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Dow has launched its call for entries for the 2019 Packaging Innovation Awards – open now until 29 March. The Awards, a packaging institution organised over three decades by DuPont until passing into Dow’s custodianship last year, are the industry’s longest-running independently judged awards program. Packaging Europe’s Tim Sykes (a member of the judging panel in 2018) spoke to Dow’s Diego Donoso and chair of the jury David Luttenberger ahead of this year’s competition.

Although the venerable competition is undergoing a rebranding this year – the DuPont-era name ‘Awards for Packaging Innovation’ is now The Packaging Innovation Awards brought to you by Dow – the deeper ethos is not changing. The 2019 edition will retain judging criteria based on Technological Advancement, Responsible Packaging and Enhanced User Experience, while Dow is again assembling an international jury of independent experts to provide a global and multi-disciplinary perspective on the submissions.

The real innovation reflected in the competition is provided by the entries submitted from around the globe – and every year the Awards provide a snapshot of both the most significant advances and the most important trends driving packaging innovation. Veteran chair of the judging panel and Mintel’s global packaging director, David Luttenberger, picked out three trends that he looks forward to seeing manifested in the 2019 submissions.

“I’m excited to see examples of connected packaging,” he told Packaging Europe. “Lots of people are exploring ways of bridging the gap between the physical and digital and I’m hoping we get to assess entries featuring NFC / RFID / Bluetooth connectivity. Obviously, two other huge drivers are e-commerce and sustainability. I’m hoping to see innovations in structure, presentation, ease of use, and logistical interfaces reflecting the demands made by home delivery supply chains and applications. With regard to sustainability, we’ve seen an intense focus on plastic waste over the last 12 months and in addition to ‘plastics free’ innovations, I’m hoping to see some of what I term ‘plastics responsible’ – design for recyclability, ways of increasing PCR content, etc.”

Preserving heritage; moving forward

“Dow will carry on in the spirit of the Award’s thirty years of tradition to ensure the experience stays true to that standard of excellence set forth by DuPont,” commented Dow Packaging & Specialty Plastics’ business president Diego Donoso. “We are committed to these Awards and see them as an important part of the new Dow moving forward. Our hope is that the packaging value chain views these Awards as a showcase of future packaging trends. The winners are truly on the cutting-edge of sustainability, technology and consumer experience.”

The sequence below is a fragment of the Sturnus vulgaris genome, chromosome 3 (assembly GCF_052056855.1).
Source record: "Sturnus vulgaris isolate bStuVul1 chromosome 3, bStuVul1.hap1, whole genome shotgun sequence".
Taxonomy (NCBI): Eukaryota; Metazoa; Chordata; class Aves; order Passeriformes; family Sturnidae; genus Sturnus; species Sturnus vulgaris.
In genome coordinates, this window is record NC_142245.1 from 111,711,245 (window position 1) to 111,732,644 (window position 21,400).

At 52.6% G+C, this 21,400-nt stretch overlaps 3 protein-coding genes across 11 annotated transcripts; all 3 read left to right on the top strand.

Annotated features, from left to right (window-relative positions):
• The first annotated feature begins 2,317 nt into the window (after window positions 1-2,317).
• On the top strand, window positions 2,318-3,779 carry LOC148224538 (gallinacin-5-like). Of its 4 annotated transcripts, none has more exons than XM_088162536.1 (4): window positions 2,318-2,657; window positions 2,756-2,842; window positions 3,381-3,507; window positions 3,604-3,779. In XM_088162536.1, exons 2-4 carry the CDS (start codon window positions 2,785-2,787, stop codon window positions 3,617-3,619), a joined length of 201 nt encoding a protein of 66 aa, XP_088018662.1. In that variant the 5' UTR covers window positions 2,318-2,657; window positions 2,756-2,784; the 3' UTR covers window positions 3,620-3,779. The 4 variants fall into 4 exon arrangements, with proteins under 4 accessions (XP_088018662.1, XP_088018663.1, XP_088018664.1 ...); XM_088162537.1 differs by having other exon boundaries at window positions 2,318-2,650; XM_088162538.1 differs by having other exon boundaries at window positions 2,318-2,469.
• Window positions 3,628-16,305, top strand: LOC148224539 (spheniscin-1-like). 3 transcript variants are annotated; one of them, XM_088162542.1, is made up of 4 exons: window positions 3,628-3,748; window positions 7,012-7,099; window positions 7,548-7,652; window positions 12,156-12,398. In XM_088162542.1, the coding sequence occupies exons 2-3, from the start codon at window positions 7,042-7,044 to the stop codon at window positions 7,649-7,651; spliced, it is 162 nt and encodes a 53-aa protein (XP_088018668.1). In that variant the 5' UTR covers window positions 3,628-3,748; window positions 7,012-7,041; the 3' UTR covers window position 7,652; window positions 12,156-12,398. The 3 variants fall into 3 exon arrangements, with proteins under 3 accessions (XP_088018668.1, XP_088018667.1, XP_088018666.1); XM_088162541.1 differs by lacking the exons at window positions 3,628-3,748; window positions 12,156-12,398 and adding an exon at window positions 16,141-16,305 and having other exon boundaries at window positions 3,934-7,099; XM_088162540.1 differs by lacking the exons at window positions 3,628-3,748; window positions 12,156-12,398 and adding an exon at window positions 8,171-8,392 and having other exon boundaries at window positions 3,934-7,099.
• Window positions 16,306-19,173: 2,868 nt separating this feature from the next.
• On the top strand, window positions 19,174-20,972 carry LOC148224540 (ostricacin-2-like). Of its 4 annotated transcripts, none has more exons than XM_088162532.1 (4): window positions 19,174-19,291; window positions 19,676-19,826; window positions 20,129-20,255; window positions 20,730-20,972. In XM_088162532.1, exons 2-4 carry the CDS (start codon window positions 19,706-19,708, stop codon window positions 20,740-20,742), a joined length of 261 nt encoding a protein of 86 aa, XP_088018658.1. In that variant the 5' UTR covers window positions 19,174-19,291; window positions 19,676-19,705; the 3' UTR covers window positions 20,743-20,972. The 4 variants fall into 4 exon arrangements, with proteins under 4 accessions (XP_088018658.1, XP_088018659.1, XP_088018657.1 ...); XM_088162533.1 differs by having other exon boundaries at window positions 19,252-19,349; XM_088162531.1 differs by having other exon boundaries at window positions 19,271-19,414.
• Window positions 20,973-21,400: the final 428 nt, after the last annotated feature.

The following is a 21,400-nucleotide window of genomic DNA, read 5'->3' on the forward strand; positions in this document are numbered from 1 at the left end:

According to David Luttenberger, the longevity of the competition is not in itself the guarantor of its importance. “What marks out the Packaging Innovation Awards is the way it has repeatedly adjusted to reflect changes in needs and behaviour of consumers. It doesn’t stay the same, is never satisfied with the status quo and challenges the industry to push things forward. It’s a forward-looking institution.”

The Awards began simply a generic celebration of innovation in packaging. In time DuPont added an emphasis on sustainability. Later on still they recognised that user experience was an increasingly important dimension in packaging, whether in enhancing the functionality of medical devices or bringing convenience or delight to consumers.

The competition is also distinguished by its global perspective. “Another area where the competition has evolved is recognising the way that existing technologies can have a profound impact when applied for the first time in a particular geographical area,” David remarked. “For instance, a few years ago we looked at a retort technology that at first glance wasn’t new but when you dug into the details created completely new possibilities in its particular market application in Brazil.”

The third pillar underpinning the strength of the Awards is the jury, for which Dow goes to great lengths to ensure it assembles a group of experts representing the breadth of the value chain. The diversity of the judges is manifested in their areas of expertise and geographical background. “Every year this breadth of perspective means we have great conversations to determine the winners. But for me that’s only the start of the process: in the course of our discussions, we start to come to conclusions about the kind of packaging innovation that truly makes a difference, and I encourage our judges to go out and share what we’ve discovered, in order to further the world’s understanding of the impact innovation can have.”

Last year’s program featured over 200 entries from companies in more than 30 countries, and it resulted in nine Diamond Finalist winners, eight Gold Award winners and 11 Silver Award winners, in addition to the best-in-class Diamond Award winner. Procter & Gamble’s Aeroflexx Liquid Packaging Technology took the top prize for using advanced technology to increase resource efficiency while improving the user experience.

Entry in this year’s competition is free, and applicants are not required to use Dow or DuPont materials in their products. All entries must be commercial products that have been on the market for more than one year beginning in 2015 or later. To learn more and submit an entry, visit